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The Medicare Access and CHIP Reauthorization Act, or MACRA, has obvious implications for physicians and physician practices nationwide. But what does it mean for facility providers?

In this #5in5 episode Optum consultants Jay Hazelrigs, vice president and lead actuary; Erik Johnson, vice president, value-based care; and Julie Witt, director of actuarial consulting tackle the topic from the hospital perspective.

According to these experts, hospitals and physician practices should collaborate to transform care delivery towards value.

1. We know that MACRA is a big deal for doctors. How is MACRA a concern for hospitals?

Jay Hazelrigs: There's a risk for health systems, in that MACRA will pose another reason for providers to consolidate, and hospitals and health systems typically play the role of consolidators.

In a competitive market, where physicians—especially among primary care physicians—begin to merge with one health system, the system or systems on the outside looking in could become more exposed to referral loss.

This can happen whether hospitals buy practices or align with them as partners to comply with MACRA.

Erik Johnson: Physicians likely will be looking to hospital partners for help on meeting the stipulations of MACRA’s various payment models.

Julie Witt: In addition to thinking about referral patterns, MACRA gives hospitals another reason to think about lower admission rates.

MACRA metrics focus on reducing unnecessary hospitalizations; in the first iteration of the rule, this is largely a result of the emphasis on advanced alternative payment models.

As physicians gain efficiencies to meet the MACRA requirements, this will trickle down to reducing admissions, which will increase pressure on hospitals to transform to a value-focused care delivery model.

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2. How can hospitals benefit from physician collaboration?

Julie: Our financial modeling for physician incentive payments shows that Medicare Part B payments will not keep up with inflation under the new law.

That’s true no matter which payment model physicians choose under the law—either the Merit-based Incentive Payment System (MIPS) or an advanced Alternative Payment Model (APM).

Jay: This may create some margin erosion for certain physician practices, but many physicians will look outward for assistance. Health systems and hospitals can become part of the solution for physicians as they move forward.

Erik: Health systems may consider MACRA as an impetus for physicians to agree to acquisition. But health systems with foresight and creativity will develop organizations that physicians can join that will help them get the most out of MACRA.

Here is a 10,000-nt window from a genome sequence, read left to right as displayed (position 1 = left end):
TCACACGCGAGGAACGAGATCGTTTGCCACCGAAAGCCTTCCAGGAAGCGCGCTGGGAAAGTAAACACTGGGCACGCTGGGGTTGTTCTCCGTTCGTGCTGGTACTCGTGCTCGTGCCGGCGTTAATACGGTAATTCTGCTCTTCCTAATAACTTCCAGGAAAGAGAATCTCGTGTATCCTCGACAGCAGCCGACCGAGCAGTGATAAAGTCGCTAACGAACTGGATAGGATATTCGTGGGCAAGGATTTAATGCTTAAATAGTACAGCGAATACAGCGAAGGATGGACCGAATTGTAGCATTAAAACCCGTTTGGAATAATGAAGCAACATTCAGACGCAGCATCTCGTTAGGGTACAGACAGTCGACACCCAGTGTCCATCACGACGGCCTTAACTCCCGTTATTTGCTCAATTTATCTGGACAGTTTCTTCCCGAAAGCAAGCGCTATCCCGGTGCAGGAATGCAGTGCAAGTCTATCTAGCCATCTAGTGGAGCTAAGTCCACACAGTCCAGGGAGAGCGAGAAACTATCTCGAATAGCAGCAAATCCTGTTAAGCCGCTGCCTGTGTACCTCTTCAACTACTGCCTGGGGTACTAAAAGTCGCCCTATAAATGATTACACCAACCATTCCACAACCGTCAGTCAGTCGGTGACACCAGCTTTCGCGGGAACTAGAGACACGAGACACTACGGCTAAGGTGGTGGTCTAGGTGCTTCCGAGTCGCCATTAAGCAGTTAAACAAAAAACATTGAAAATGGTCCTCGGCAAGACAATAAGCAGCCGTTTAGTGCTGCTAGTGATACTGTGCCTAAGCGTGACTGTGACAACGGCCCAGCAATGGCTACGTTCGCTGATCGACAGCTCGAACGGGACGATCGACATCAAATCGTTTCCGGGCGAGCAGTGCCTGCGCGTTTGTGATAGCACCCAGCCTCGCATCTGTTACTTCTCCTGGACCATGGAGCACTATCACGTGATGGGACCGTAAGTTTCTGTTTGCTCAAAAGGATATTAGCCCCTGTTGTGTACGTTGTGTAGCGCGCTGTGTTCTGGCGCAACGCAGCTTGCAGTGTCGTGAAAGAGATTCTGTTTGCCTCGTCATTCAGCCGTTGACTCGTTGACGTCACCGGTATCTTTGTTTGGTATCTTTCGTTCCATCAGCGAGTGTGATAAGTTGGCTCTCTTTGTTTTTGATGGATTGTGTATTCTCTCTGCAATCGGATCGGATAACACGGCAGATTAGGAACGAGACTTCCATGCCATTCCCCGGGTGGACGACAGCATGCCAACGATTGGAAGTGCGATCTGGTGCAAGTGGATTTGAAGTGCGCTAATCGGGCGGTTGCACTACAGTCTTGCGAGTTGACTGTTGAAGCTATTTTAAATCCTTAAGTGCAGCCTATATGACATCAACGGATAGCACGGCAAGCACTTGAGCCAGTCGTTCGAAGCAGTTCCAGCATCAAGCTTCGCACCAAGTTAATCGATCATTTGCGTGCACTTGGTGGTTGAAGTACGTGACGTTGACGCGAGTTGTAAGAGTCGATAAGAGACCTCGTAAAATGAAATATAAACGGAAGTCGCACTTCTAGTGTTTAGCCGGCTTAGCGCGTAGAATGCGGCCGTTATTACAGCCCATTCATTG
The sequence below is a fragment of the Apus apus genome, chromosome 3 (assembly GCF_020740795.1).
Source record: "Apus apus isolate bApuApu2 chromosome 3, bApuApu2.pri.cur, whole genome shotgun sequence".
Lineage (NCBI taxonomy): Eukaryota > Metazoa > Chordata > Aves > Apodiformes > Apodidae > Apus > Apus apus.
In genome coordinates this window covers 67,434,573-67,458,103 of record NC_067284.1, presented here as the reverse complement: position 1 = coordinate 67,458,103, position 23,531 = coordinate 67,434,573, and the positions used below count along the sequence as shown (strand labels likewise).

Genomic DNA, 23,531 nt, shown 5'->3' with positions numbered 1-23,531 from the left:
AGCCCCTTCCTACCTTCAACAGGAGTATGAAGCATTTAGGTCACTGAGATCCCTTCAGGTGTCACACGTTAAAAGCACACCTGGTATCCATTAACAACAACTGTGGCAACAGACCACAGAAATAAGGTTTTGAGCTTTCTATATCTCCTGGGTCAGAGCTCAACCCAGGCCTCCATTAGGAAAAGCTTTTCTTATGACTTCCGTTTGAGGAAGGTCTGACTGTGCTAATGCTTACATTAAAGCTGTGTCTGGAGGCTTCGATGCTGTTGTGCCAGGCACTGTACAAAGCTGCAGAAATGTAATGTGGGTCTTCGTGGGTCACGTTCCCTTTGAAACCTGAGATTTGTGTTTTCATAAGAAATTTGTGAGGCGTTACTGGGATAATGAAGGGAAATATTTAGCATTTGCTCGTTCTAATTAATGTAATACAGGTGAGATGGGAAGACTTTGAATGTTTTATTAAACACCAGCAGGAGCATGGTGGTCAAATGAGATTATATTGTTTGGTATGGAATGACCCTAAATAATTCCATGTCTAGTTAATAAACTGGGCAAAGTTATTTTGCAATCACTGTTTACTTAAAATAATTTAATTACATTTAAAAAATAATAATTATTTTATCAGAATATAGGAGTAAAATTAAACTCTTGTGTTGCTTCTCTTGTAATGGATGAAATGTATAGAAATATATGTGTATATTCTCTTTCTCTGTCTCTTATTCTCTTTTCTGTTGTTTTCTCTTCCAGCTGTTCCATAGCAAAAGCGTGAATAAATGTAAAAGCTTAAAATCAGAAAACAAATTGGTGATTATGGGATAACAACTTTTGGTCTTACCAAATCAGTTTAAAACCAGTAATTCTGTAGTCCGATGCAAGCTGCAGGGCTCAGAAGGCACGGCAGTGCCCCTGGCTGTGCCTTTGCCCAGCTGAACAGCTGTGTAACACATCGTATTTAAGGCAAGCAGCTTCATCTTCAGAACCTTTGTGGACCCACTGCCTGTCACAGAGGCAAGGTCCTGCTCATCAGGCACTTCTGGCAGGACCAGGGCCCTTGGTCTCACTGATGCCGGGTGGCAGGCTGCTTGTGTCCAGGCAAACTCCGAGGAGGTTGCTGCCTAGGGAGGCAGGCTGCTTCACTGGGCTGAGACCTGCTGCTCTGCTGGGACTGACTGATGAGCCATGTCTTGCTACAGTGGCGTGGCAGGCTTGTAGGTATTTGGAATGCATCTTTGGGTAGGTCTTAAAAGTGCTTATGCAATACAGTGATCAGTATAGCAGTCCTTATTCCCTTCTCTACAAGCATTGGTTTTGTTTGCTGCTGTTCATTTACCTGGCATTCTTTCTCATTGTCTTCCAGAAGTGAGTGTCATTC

Leaders need to ask themselves: how do I create an operational support system for the physicians in the market who are feeders to my facility? That may include the development of advanced APMs, or some help with the reporting requirements under MIPS.

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3. How can hospitals help physicians who are part of the Merit-based Incentive Payment System?

Erik: The CMS MIPS program will likely include most physicians, according to CMS’s estimates, and most physicians just aren’t ready to actively participate in an advanced APM.

One of the things that MIPS does is consolidate reporting requirements for the physician quality reporting system (PQRS), the value-based modifier system and the meaningful use program.

Hospitals may be able to create a business processing outsource (BPO) or managed service organization model, where they consolidate and aggregate these reporting functions for physicians in their market.

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4. If physicians feel ready to participate in an advanced APM, what role can hospitals and health systems play for them?

Erik: Not many physician groups have the capability to build out an ACO or the infrastructure for a Medicare-sponsored patient-centered medical home program like Comprehensive Primary Care Plus.

If facilities choose to help physicians with an alternative payment model, physicians will expect these organizations to bear the bulk of the responsibility to set them up.

Jay: Advanced APMs reporting requirements are different than those of MIPS, but they are not easier to do. Quality reporting will still be required.

Advanced APMs will still need to use certified EHR technology. And they will either need to bear some financial risk of loss or be accepted as a CMS medical home model. It will depend market-by-market, practice-by-practice what the right choice is.

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5. What capabilities do hospitals need to be good resources for providers under MACRA?

Erik: Hospitals need to understand that the physicians in their market have a significant disruptive force happening to them, and they will react.

How hospitals position for that reaction in such a way to benefit them is key. What models do you bring to the table? Can you deliver on an Advanced APM model? Can you set up an MSO model to aggregate and execute on the reporting requirements in MIPS?

Do you have the comprehensive data, the advanced analytics systems and other resources you need to provide robust analysis and assess all potential outcomes?

While there is most definitely opportunity for hospitals, there is also work that needs to be done to make the most of that opportunity.

Jay: Because this situation has the potential to be mutually beneficial, it practically begs for a strategy where health systems help physicians.

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